3. Kate- The sounds of this message is rich and needs to be rung in hearts all over the world. Thank you for sharing Kara’s story… but mostly for engaging in it. Because the decisions that need to be made on behalf of all suffering/dying people need to come from those who know suffering, dignity, and hope first hand. I’m sharing…and praying.

  4. Yes, Kate, I would agree with you.

    I have just recently been reading your blog… first of all because of 5 Minute Friday and then I was pulled in by your writing and your story.

    I too walked with my mother as she battled cancer. This coming Sunday will mark 13 years since she went home to Jesus. January is tough and I never really look forward to this month. (Her birthday is Jan 30) so it’s a hard month.

    I also agree with you that when I remember my mother I remember her strength…even until the end and how she left her suffering behind to find eternal joy with Him.

    Thank you for these words of remembering.

    (Your neighbor today at #TellHisStory).

  5. WOW – dignity going beyond suffering. Beautiful thought expressed well. I’ve been following Kara for some time. We are given a gift of grace in her story, her willingness to share her journey with all of us!

  6. My mom did not suffer like my dad did, but they both died with dignity. What you wrote made me stop and think. I was once mad that God let my dad suffer, though I no longer am. However,it still jolted me when you brought in Christ’s death. You ‘re right.

  7. This is a very beautiful and powerful post. I also follow Kara, and like you I did hesitate but am so glad I followed her story it has been a gift and I have learned so much from following her journey.

  8. I first “met” Kara through her letter on Anns’ website. I am amazed at her courage, her hope and her faith. I used part of her obituary in a blog post. I do not agree with what she did or the Death with Dignity Act but chose not to comment on that. Instead I wrote about how we sometimes take each day for granted, assuming that there will be tomorrow, and how being grateful can cause change. I have just started a new blog journaling my faith journey, and I am so glad I stopped by here today and read your words. I look forward to reading more.

      • Just a misplaced pronoun! I was referring to Brittany’s obituary and Kara’s courage, hope, and faith during her battle with cancer. Sorry for any confusion and thanks for correcting this.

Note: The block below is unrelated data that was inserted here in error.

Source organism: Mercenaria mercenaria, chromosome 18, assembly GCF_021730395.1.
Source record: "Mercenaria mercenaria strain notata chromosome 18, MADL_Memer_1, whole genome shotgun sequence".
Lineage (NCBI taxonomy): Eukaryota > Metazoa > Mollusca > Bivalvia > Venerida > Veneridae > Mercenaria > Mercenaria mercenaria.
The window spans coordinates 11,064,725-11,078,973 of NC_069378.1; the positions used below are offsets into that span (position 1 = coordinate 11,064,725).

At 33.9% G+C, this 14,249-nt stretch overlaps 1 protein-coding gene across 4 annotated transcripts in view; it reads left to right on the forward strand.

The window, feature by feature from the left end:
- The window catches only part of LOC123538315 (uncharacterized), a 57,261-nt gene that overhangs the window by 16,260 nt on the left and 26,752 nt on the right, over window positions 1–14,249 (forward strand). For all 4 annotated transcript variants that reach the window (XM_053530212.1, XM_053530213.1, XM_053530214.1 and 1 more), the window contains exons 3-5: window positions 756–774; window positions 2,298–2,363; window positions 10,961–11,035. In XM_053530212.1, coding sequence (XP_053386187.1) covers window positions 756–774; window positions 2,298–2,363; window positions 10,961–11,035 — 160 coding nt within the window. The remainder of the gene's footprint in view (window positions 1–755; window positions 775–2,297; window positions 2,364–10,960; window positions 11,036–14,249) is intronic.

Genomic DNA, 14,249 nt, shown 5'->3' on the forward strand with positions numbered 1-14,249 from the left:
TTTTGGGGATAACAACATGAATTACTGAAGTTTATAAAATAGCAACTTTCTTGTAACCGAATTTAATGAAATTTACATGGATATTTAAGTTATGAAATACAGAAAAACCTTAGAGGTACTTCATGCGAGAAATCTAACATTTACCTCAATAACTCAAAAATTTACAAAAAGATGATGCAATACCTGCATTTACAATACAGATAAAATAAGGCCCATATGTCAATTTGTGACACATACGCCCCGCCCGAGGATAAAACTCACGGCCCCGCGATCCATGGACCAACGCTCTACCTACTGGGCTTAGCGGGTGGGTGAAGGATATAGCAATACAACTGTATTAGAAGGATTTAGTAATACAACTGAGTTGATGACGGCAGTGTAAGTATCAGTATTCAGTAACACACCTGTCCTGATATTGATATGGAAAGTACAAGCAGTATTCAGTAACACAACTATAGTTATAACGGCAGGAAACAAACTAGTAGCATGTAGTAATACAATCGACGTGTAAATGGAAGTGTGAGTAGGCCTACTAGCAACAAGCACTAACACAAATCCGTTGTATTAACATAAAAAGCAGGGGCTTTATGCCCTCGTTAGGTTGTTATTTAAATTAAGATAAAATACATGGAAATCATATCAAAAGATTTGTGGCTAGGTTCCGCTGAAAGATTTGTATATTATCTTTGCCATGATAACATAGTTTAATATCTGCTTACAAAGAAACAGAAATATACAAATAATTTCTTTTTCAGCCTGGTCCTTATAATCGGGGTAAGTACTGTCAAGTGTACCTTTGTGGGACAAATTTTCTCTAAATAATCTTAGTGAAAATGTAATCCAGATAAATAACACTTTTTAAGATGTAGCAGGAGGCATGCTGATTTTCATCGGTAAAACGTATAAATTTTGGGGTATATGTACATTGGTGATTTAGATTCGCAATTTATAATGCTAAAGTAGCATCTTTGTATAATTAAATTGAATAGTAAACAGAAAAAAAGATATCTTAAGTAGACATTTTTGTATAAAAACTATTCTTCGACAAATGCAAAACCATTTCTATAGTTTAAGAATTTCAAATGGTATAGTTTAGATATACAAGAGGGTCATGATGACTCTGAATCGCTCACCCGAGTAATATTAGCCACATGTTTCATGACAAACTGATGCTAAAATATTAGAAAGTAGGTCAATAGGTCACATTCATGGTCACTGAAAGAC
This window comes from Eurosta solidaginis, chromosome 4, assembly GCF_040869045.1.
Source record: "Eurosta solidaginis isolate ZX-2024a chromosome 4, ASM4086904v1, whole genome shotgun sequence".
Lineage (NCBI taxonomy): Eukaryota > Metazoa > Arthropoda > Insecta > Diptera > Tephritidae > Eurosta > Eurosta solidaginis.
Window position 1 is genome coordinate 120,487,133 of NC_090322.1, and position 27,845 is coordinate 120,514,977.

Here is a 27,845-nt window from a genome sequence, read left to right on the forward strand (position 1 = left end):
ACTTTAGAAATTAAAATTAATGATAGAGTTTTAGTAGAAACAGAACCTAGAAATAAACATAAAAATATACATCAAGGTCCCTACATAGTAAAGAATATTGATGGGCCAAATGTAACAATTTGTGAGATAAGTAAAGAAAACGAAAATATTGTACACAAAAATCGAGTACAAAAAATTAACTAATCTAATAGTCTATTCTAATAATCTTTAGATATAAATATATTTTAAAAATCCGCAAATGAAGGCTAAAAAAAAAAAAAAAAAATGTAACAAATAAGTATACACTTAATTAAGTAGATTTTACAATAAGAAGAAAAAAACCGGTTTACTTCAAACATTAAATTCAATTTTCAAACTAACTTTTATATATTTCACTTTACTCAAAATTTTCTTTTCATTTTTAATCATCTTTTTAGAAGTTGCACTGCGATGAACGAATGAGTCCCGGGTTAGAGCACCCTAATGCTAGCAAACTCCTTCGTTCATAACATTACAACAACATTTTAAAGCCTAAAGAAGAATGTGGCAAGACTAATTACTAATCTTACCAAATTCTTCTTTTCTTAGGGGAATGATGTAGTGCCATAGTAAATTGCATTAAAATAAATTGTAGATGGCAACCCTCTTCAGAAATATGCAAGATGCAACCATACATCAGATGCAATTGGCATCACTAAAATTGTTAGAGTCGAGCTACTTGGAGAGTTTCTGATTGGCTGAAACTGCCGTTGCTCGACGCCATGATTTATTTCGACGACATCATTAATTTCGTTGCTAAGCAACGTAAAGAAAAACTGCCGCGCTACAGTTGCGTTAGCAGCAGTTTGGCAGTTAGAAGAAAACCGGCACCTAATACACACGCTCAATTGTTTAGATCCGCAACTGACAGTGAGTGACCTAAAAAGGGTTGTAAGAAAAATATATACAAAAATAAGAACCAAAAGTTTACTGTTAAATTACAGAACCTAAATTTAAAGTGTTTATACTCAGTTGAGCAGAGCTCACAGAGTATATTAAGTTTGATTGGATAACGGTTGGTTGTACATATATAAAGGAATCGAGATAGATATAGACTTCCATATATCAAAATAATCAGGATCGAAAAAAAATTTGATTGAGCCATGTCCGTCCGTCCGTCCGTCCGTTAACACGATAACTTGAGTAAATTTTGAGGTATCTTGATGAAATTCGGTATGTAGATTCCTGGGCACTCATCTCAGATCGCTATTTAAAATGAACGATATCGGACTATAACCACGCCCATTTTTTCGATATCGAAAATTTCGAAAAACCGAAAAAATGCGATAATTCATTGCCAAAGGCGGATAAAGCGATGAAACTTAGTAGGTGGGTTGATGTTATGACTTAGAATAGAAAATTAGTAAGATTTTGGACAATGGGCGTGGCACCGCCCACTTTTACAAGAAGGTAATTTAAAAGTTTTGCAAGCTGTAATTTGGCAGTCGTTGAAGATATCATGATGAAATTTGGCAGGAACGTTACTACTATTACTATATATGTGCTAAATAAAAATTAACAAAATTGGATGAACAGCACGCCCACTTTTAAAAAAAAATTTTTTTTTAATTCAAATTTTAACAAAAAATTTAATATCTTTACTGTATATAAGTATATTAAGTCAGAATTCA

9. wow. I am so glad I read this. Kara’s story has caught me on Focus on the Family. and you are right…its so hard to enter into it. To know the pain thats tangible, the outcome thats fast coming…to know the way it will end probably won’t be how we wanted it to. To know that her mama heart is crushed knowing she won’t get to see those kids grow up big and strong…and yet like you said to possess great dignity in her choosing to exit this world in the exact way God wants her to. Seeing the dignity of someone who bravely says, “Yes” to God’s Will every day that she wakes up to do it again and go through all the joy and agony of knowing…”Is it the last?” yet choosing joy anyway. this is a beautiful piece Kate. Great perspective. Thanks.

  10. I guess I can talk about this – I’m dying, and have thus far rather surprised the doctors by still being here.

    Dignity isn’t in how we choose to die; it’s in how we choose to live while we’re in that private Isandlwana.

    Dignity is knowing there is always one more positive thing you can do, or say.

    Dignity is falling in the dirt because it hurts too much to stand, and then pulling yourself back up, and carrying on. I do this every day, and I’m usually spitting blood.

    Dignity is DUTY.

    Life isn’t a feel-good meet-it-on-my-own-terms exercise. This world is an abattoir of the innocent and the good, and being upset because one is dying is both ungrateful and selfish.

    And choosing suicide to spare oneself the ‘indignity’ is cowardly. It’s an affront to those who fight against the odds to last one more day, to see one more sunrise, to grasp one more sliver of hope from the darkness.